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Physical Activity and Depressive Symptoms Among Norwegian Adults Aged 20–50

Authors

  • Liv Berit Augestad,

    1. Ph.D., is Professor, Norwegian University of Science and Technology, The Human Movement Science Programme, Trondheim, Norway.
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  • Ragnhild Prytz Slettemoen,

    1. M.Sc., Norwegian University of Science and Technology, The Human Movement Science Programme, Trondheim, Norway.
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  • William Dana Flanders

    1. M.A., M.D., M.P.H., D.Sc., is Professor, Department of Epidemiology, Rollins School of Public Health, Emory University, Atlanta, Georgia.
    2. Norwegian University of Science and Technology, The Human Movement Science Programme, Trondheim, Norway and Emory University Department of Epidemiology, Atlanta, Georgia.
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Liv Berit Augestad, Norwegian University of Science and Technology, The Human Movement Science Programme, 7491 Trondheim, Trondheim, N-7491 Norway. E-mail: http://www.who.int/mental_health/management/depression/definition/en/

Abstract

ABSTRACT Introduction: To analyze the association between physical activity (PA) and occurrence of depressive symptoms in The Nord-Trøndelag Health Survey (HUNT 1 1984–1986, HUNT 2 1995–1997).

Methods: In this prospective follow-up study, we studied men and women who were 21–40 years old in HUNT 1, and participated in HUNT 2. The sample consisted of 3,353 women and 3,308 men. We used logistic regression and calculated odds ratios (OR) to assess the association between physical activity and depression (Hospital Anxiety and Depression Scale depression subscale [HADS-D]). Confounding was addressed by excluding those with relevant health conditions and adjustment.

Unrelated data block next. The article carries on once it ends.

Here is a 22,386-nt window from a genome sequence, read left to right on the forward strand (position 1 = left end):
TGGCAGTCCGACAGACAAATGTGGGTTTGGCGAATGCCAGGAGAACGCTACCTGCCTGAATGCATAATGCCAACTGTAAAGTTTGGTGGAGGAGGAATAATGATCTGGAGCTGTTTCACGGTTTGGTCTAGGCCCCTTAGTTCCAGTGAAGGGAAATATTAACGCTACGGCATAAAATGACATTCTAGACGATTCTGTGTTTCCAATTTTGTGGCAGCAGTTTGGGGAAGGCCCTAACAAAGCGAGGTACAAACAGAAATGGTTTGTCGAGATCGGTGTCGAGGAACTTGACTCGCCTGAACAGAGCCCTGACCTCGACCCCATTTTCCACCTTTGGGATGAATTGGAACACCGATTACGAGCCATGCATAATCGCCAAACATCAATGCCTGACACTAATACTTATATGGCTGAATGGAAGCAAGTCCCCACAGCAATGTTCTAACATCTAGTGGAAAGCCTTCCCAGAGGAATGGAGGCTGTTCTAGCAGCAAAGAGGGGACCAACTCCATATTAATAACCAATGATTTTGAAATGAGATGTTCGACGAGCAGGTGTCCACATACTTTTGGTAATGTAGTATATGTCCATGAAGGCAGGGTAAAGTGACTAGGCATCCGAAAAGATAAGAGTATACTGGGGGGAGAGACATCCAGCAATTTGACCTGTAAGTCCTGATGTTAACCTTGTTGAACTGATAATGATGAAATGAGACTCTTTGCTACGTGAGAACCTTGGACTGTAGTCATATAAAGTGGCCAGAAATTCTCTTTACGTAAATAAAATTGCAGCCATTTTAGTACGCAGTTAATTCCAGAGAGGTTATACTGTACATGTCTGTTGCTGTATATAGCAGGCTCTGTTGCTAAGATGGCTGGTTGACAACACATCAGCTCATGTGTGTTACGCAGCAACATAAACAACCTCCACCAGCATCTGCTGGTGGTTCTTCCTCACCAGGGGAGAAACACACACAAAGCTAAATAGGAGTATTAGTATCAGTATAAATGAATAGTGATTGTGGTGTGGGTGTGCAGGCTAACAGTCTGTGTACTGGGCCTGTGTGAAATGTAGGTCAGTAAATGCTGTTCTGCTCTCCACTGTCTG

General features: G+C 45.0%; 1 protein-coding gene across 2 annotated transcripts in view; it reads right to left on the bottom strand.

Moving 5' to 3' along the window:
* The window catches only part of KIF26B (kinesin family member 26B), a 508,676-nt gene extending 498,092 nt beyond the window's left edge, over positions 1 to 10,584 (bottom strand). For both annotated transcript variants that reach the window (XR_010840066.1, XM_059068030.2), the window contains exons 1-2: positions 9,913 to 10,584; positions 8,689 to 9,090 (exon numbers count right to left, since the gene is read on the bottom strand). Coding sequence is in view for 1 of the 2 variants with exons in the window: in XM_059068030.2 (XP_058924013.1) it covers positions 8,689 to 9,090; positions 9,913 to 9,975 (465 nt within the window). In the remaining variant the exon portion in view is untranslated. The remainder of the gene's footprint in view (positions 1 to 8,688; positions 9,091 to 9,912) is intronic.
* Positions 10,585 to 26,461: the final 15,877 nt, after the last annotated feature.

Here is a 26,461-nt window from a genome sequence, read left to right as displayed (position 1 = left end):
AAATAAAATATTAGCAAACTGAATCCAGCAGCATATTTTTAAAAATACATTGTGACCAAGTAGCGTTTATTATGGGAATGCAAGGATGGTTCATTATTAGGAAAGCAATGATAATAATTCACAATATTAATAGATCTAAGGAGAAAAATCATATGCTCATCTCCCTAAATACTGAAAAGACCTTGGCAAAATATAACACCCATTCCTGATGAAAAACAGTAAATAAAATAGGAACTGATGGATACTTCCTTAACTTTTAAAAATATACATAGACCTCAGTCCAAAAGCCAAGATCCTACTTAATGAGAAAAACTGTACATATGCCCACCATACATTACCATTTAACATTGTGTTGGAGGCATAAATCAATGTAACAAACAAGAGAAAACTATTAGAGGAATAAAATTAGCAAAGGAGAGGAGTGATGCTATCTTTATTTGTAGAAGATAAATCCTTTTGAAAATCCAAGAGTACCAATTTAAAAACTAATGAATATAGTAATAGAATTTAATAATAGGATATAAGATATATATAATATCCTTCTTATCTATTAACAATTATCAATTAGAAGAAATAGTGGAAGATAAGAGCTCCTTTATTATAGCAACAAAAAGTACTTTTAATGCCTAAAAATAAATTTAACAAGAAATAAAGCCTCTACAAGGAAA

Results: Among women 272 (8.1%) and among men 293 (8.9%) scored higher than 8 on the HADS-D scale. We found a higher mean on HADS-D in men and women who were inactive. Men participating in low PA had significantly lower scores on depression (OR=0.63, confidence interval [CI]=0.43–0.93, p=.02) than inactive men. Women participating in medium PA had significantly lower scores on depression (OR=0.69, CI=0.49–0.97, p=.03) than inactive women.

Conclusions: Young men and women who exercised were less likely to have a high depression score, compared with inactive people. Our prospective, observational study included a large population and indicated some significant associations between physical activity and depression.

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